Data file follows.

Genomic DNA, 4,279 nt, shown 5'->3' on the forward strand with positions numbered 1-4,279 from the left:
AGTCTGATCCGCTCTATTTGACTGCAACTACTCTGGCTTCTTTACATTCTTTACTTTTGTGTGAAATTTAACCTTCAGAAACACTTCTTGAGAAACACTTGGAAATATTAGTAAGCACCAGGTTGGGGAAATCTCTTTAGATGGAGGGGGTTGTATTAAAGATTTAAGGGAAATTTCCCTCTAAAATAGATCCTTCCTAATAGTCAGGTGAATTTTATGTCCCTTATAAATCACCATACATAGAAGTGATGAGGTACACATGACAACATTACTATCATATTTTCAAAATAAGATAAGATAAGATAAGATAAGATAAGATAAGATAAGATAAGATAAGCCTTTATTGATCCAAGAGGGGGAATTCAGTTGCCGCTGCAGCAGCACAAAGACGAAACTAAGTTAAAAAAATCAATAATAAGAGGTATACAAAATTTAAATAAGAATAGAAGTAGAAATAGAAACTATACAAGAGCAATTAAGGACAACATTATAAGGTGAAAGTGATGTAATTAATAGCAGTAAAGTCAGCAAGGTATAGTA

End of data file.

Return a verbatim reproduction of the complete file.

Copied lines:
Genomic DNA, 4,279 nt, shown 5'->3' on the forward strand with positions numbered 1-4,279 from the left:
AGTCTGATCCGCTCTATTTGACTGCAACTACTCTGGCTTCTTTACATTCTTTACTTTTGTGTGAAATTTAACCTTCAGAAACACTTCTTGAGAAACACTTGGAAATATTAGTAAGCACCAGGTTGGGGAAATCTCTTTAGATGGAGGGGGTTGTATTAAAGATTTAAGGGAAATTTCCCTCTAAAATAGATCCTTCCTAATAGTCAGGTGAATTTTATGTCCCTTATAAATCACCATACATAGAAGTGATGAGGTACACATGACAACATTACTATCATATTTTCAAAATAAGATAAGATAAGATAAGATAAGATAAGATAAGATAAGATAAGATAAGCCTTTATTGATCCAAGAGGGGGAATTCAGTTGCCGCTGCAGCAGCACAAAGACGAAACTAAGTTAAAAAAATCAATAATAAGAGGTATACAAAATTTAAATAAGAATAGAAGTAGAAATAGAAACTATACAAGAGCAATTAAGGACAACATTATAAGGTGAAAGTGATGTAATTAATAGCAGTAAAGTCAGCAAGGTATAGTA